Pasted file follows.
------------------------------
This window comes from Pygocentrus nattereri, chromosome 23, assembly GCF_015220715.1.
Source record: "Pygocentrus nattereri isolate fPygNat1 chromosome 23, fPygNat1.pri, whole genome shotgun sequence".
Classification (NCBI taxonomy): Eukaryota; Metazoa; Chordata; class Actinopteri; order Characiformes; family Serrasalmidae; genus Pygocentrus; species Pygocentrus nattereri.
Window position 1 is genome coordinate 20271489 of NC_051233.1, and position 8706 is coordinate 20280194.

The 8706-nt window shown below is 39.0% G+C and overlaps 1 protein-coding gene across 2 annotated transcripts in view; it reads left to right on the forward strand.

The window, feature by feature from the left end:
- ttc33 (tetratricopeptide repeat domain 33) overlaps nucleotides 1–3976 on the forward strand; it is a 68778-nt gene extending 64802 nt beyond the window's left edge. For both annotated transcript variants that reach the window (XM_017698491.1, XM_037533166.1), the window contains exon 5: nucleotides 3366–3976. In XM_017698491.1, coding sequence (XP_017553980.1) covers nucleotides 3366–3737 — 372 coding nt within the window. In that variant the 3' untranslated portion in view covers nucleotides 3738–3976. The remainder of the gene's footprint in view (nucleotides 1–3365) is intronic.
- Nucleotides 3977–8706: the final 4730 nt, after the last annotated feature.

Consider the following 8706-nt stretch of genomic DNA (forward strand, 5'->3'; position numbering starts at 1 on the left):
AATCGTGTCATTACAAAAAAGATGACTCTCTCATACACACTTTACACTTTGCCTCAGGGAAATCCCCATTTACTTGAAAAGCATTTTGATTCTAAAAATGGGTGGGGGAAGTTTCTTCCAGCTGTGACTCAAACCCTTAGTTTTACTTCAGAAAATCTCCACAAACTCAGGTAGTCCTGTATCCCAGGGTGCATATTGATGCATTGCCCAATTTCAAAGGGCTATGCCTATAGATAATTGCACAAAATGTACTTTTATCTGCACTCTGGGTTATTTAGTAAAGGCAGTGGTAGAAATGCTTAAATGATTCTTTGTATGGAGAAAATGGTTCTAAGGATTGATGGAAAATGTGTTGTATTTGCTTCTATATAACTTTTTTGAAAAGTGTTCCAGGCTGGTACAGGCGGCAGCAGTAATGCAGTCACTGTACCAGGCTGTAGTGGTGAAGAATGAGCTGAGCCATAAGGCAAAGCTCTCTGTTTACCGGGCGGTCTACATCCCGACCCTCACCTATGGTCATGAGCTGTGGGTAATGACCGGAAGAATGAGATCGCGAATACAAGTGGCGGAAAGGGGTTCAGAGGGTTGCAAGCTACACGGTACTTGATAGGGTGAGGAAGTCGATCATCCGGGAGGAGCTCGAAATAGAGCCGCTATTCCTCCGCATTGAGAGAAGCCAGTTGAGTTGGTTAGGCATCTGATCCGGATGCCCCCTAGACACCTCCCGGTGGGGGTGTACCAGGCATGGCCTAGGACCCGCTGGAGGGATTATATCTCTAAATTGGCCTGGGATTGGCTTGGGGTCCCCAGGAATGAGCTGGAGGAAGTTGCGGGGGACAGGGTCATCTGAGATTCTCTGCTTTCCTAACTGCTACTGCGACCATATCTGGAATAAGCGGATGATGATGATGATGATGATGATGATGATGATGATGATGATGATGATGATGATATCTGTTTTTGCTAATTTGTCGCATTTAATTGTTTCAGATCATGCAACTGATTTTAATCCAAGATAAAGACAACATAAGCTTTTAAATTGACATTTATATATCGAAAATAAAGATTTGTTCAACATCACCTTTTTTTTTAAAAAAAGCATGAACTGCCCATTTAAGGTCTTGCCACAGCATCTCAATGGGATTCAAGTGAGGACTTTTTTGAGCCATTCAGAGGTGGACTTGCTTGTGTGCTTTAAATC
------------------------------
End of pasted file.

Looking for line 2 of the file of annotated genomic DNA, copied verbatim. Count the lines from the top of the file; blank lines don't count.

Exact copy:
Source record: "Pygocentrus nattereri isolate fPygNat1 chromosome 23, fPygNat1.pri, whole genome shotgun sequence".